Once into the contryside, we are on an almost magical trip. The sun is low in the sky behind a rather thick cloud cover. There, stretched out before me, are some incredible forests, and long, long meadows with a hint of green underneath the hoarfrost. It is as if someone had painted the whole scene in pastels. I am entranced with this vision, and stare out the window for the entire trip. We make a stop at Lutherstadt-Wittenberg, but I decide to go later in the afternoon, if at all. We continue down to Leipzig, with very few villages and towns in between. As we approach Leipzig, it becomes clear that a huge public works project is in progress, a "city tunnel" that will underground the trains coming into the Hauptbahnhof, the largest in Germany. It is huge, and now more of a shopping mall cum travel center.
It is about 9:00, and too early for cultural institutions to be open. So I walk around a bit. I find example after example of the incorporation of sculpture into commercial buildings. It is all so satisfying, and something that we don't see much of in American cities. I make my way around corners and through passages that thrust through the middle of buildings (good when it's cold) and bump into Café Riquet, which I discover later in guidebooks "is a must". A little pastry, a little coffee and some kirschenektar picks me up for the rest of the day - which is largely spent between two churches.
I go to Nickolaikirche first, because I know where it is and that it will be open at 10:00. I am not prepared for what I am about to see. I grew up thinking that Nikolaikirche was the poor cousin to Thomaskirche, Bach's other church here. Thomaskirche had a choir school and so the liturgy was sung in Latin using Luther's Formula missae et communionis. Nikolai had no such arrangement. What a surprise to walk into its classical nave with columns headed with palm leaves and other plants - lovely. There was a place for prayer in the middle aisle, where people could light candles and pray. I bought a candle and lit it for St. Mark's Church - appropriate I thought to do in Bach's church.
I sit in a pew for sometime and just watch people interact with that tree of lights, some curious, some stopping to by a light and leaving it behind, other dismissive, and some lighting and then pausing to pray. One group had an extended conversation about it - and I didn't eavesdrop, but I did wonder what the discussion was all about. There was a book store, and I couldn't resist an addition to my collection of Evangelische Gesangbücher.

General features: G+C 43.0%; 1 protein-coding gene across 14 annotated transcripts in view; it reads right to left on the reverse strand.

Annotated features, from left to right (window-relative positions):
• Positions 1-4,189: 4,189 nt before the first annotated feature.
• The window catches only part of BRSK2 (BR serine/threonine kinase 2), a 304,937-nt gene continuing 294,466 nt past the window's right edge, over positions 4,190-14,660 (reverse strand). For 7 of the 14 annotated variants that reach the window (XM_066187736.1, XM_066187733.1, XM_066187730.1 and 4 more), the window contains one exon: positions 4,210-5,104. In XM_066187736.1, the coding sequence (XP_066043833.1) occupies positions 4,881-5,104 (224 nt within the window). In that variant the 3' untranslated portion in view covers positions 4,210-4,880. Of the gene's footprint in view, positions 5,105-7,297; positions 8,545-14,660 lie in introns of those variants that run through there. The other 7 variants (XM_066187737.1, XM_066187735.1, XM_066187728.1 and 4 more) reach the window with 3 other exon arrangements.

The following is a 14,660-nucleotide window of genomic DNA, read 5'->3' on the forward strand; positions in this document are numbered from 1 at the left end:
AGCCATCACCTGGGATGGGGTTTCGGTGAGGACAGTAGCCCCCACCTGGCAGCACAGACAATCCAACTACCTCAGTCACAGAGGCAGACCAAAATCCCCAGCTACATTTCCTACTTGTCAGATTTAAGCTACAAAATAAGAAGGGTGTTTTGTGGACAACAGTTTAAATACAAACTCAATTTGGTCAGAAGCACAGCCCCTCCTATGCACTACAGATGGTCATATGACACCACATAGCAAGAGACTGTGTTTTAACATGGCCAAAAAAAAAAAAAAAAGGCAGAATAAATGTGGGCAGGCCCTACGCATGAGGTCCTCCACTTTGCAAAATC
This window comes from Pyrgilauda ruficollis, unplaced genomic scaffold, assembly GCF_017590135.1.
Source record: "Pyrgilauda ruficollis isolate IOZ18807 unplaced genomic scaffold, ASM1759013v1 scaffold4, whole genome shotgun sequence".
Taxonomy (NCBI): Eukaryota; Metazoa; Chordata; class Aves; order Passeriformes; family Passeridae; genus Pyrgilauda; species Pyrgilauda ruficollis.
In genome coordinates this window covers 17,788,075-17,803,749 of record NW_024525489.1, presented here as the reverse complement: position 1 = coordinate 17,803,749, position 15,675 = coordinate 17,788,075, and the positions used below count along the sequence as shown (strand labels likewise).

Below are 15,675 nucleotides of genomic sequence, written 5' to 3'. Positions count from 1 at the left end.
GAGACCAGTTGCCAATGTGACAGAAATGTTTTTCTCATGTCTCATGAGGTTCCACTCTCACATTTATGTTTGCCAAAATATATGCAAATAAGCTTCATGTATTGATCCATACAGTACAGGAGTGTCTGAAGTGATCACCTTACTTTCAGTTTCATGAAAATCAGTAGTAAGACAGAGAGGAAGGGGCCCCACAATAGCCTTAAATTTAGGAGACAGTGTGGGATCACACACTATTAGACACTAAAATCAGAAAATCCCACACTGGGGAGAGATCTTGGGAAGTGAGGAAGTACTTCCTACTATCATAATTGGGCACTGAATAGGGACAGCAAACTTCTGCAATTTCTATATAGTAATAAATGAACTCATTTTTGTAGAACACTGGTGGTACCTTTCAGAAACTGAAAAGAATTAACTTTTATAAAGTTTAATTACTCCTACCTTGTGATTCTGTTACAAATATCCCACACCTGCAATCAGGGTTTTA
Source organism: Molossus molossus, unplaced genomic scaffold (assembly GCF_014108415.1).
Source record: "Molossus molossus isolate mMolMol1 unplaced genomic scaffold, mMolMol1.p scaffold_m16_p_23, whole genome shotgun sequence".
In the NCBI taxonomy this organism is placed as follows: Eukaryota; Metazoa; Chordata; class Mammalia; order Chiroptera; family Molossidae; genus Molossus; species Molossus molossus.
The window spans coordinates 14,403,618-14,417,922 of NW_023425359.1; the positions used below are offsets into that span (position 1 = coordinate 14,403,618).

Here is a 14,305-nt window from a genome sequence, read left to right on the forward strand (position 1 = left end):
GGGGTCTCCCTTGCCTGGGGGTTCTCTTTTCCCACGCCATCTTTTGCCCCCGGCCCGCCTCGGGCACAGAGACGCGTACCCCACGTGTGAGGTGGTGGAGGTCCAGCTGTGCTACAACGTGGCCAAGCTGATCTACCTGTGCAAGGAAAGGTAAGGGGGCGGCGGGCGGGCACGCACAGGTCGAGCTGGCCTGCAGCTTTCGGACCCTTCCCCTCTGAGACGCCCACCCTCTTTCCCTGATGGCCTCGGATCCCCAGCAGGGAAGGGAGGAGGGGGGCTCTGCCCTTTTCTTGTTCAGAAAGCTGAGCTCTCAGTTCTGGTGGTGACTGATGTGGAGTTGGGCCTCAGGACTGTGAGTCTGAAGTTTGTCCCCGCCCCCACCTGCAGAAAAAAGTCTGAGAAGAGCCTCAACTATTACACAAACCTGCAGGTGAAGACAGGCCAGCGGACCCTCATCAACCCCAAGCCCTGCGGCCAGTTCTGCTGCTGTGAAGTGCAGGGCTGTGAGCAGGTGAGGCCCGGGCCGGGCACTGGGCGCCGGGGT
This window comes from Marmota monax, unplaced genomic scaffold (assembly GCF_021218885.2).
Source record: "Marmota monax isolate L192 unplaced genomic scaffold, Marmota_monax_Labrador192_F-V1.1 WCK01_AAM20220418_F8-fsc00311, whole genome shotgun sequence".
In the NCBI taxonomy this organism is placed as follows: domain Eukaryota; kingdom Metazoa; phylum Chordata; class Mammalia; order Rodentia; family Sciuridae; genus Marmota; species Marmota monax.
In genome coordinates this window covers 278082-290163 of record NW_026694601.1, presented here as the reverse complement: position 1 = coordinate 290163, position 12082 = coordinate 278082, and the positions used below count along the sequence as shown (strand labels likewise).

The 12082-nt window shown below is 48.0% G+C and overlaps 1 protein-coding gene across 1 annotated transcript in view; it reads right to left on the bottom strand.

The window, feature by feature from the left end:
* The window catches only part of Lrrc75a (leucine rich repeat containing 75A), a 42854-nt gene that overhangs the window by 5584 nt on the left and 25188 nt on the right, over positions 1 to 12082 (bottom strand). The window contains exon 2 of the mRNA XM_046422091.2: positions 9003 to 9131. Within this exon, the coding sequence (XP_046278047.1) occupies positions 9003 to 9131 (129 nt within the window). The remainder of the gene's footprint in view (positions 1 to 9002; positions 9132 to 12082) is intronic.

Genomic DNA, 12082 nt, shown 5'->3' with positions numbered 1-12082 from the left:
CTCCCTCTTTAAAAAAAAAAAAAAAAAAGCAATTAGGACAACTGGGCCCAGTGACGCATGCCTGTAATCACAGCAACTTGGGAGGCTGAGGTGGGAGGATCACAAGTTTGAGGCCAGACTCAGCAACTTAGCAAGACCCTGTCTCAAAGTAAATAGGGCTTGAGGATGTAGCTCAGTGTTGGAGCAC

It is time for lunch, and here I learn an interesting thing. Limonade auf Deutsch, does not necessarily mean "lemonade", but rather any fruit augmented with sparkling water. So when I ordered a kirschenlimonade here, expecting to get a cherry flavored lemonade, I got a glass full of sour cherries (yum) and sparkling water. I added the sugar. To order this again, I would have to think twice.
It has turned cold with a little rain, so I do not look forward to finding Thomaskirche, but there it is, beyond the old Borse, and the Rathaus, just beyond the ubiquitous Weinachtsmarkt. I wander around the building trying to find the way in. I'm one of those who thinks that the only proper entrance is through the main doors - but that is not to be had here. The place is awash with tourists and one group. People, however are being respectful, and here too, candles are being lit.
The altar piece, formerly at Pauluskirche, is very handsome. There is an advent wreath and an advent star, and the choir walls are filled with portraits of former Superintendenten, all looking very stern in black and ruff or beffchen. Again, people are being very respectful, some in prayer. Finally someone fires up the newer organ (there are two) which sits in the Gospel side gallery. He (or she - I couldn't see them) doesn't play Bach, but something else, really quite boring. At least, though, I could hear the organ.
It is late, and I need to catch my train back. I take a more direct route back to the station, passing through an area of East German urban housing, all stuck together with paint and plaster, and all thoroughly boring. I am reminded that all is not done here, and that Leipzig suffered economically under the old regime. It shows in the faces of its people and the kinds of popular culture that it, or they, have attracted - quick and flashy. It's a little unsettling, and makes me a bit anxious for them. Perhaps their "city tunnel" will help. Very likely, Bach will help. He always does.
On the way back we pass again through Lutherstadt-Wittenberg. I see in the distance the towers of the Castle Church and St. Mary's. These are really foundational for me, and I am passing them by. I wonder why.
Back to Berlin, and waiting for Arthur at Hauptbahnhof. He arrives right on time (20 seconds late) bright and shiny from his time in Köln. We take the S Bahn over to Friedrichstraße and then walk over to Gendarmenmarkt to see their Weinachtsmarkt. Very uppity. It cost one euro just to get in, and is worthy every penny. Lots of Glühwein, and I wonder to Arthur if this isn't one of the largest pickup bars in Europe. Several established restaurants have a presence there with heated tents. We choose Brechts, which is based on the Spree River just down from Friedrichstraße. It was good, and by the time we were finished we were ready for bed. So there is a pleasant walk through Bebelplatz and back up Unter dem Linden.